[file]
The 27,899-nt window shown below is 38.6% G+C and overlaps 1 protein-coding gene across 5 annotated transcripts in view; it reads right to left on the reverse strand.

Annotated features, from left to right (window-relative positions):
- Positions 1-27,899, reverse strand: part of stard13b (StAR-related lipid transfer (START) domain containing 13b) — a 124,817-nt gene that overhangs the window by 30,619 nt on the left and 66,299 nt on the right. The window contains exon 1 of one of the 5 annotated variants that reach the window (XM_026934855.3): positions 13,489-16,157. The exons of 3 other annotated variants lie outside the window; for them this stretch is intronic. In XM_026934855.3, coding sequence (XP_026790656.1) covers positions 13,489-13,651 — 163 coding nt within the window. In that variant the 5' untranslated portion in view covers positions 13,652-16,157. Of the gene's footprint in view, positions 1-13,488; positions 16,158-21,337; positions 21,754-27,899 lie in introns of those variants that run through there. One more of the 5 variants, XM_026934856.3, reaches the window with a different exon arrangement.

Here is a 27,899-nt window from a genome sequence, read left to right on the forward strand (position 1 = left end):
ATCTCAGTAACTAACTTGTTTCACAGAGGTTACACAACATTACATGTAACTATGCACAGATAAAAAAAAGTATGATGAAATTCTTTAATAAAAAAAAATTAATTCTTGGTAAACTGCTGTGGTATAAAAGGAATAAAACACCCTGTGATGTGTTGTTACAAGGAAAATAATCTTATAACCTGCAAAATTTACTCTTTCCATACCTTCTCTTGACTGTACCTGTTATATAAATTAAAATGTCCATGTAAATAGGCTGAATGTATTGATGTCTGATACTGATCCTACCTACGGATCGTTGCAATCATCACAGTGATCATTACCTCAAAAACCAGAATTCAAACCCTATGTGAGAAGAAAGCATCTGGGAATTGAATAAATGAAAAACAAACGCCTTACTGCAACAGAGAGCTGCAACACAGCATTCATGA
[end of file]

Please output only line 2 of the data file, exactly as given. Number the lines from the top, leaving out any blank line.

Annotated features, from left to right (window-relative positions):